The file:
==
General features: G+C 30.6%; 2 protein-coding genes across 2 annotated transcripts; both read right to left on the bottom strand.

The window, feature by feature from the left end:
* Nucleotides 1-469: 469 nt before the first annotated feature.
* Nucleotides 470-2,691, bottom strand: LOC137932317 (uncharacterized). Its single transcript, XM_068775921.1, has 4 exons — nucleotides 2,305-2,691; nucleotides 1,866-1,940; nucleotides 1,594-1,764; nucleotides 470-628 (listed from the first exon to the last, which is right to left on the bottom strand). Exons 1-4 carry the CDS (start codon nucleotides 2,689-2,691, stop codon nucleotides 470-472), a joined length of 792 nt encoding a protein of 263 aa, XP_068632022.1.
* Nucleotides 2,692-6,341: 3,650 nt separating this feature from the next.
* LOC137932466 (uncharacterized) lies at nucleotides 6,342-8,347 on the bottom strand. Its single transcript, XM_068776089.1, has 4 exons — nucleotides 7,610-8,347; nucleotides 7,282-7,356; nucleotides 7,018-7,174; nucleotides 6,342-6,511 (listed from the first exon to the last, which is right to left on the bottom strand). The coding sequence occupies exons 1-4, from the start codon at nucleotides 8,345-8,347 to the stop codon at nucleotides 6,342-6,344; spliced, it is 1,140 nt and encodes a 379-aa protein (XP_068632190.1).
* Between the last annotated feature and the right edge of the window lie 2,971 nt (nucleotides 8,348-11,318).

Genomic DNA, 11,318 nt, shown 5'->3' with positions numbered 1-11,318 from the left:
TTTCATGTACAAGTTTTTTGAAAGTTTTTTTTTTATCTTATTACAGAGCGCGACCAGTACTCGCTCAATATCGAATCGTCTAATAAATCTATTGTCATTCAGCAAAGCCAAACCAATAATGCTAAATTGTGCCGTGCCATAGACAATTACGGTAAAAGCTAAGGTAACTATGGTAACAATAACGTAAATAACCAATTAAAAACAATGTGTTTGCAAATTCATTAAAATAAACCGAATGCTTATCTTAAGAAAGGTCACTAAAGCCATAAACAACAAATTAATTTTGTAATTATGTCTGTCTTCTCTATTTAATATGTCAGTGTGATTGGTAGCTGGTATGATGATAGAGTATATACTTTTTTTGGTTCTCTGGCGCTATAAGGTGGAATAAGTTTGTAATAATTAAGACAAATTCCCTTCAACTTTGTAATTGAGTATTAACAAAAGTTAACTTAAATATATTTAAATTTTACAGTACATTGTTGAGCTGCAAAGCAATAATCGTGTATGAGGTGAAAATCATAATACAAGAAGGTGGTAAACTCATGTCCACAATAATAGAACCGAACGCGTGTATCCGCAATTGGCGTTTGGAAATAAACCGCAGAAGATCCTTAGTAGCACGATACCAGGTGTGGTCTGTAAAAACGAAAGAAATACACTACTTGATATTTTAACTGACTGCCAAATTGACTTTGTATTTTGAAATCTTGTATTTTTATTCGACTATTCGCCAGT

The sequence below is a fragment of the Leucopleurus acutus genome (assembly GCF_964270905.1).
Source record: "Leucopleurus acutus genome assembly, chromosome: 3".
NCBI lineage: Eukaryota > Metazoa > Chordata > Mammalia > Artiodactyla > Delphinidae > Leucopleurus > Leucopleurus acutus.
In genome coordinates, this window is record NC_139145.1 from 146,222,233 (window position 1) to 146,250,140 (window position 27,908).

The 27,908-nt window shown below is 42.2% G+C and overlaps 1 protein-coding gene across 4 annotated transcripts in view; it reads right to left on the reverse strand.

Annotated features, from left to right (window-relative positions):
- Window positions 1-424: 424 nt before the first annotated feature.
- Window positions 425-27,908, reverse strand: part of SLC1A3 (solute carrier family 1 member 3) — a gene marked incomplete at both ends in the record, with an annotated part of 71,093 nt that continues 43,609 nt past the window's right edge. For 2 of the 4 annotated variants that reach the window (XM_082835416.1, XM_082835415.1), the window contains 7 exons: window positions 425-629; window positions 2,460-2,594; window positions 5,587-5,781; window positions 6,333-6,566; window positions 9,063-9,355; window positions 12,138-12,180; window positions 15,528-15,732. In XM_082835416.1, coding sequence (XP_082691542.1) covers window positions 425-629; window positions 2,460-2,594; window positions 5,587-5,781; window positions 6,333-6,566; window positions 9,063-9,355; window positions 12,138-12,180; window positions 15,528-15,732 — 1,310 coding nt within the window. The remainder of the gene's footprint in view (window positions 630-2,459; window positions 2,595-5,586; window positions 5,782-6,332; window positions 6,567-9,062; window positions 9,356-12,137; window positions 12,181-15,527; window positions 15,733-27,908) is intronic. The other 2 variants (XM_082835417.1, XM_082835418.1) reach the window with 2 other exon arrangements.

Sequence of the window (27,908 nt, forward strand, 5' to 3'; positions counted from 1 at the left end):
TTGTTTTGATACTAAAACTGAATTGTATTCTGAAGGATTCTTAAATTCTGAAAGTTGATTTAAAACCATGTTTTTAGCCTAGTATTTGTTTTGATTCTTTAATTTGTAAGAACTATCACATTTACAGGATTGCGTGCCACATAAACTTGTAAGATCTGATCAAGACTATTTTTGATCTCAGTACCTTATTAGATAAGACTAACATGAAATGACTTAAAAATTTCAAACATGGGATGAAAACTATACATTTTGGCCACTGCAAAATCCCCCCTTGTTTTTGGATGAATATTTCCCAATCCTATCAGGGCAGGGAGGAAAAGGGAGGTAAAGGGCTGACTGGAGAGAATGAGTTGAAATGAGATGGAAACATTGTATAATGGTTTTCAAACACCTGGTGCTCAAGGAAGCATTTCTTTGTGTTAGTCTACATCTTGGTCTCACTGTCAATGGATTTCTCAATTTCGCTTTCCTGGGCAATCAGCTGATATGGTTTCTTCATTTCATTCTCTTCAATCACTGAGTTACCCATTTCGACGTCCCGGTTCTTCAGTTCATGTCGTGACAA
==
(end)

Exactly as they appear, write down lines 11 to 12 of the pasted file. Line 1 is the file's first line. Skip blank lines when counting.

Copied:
Source record: "Leucopleurus acutus genome assembly, chromosome: 3".
NCBI lineage: Eukaryota > Metazoa > Chordata > Mammalia > Artiodactyla > Delphinidae > Leucopleurus > Leucopleurus acutus.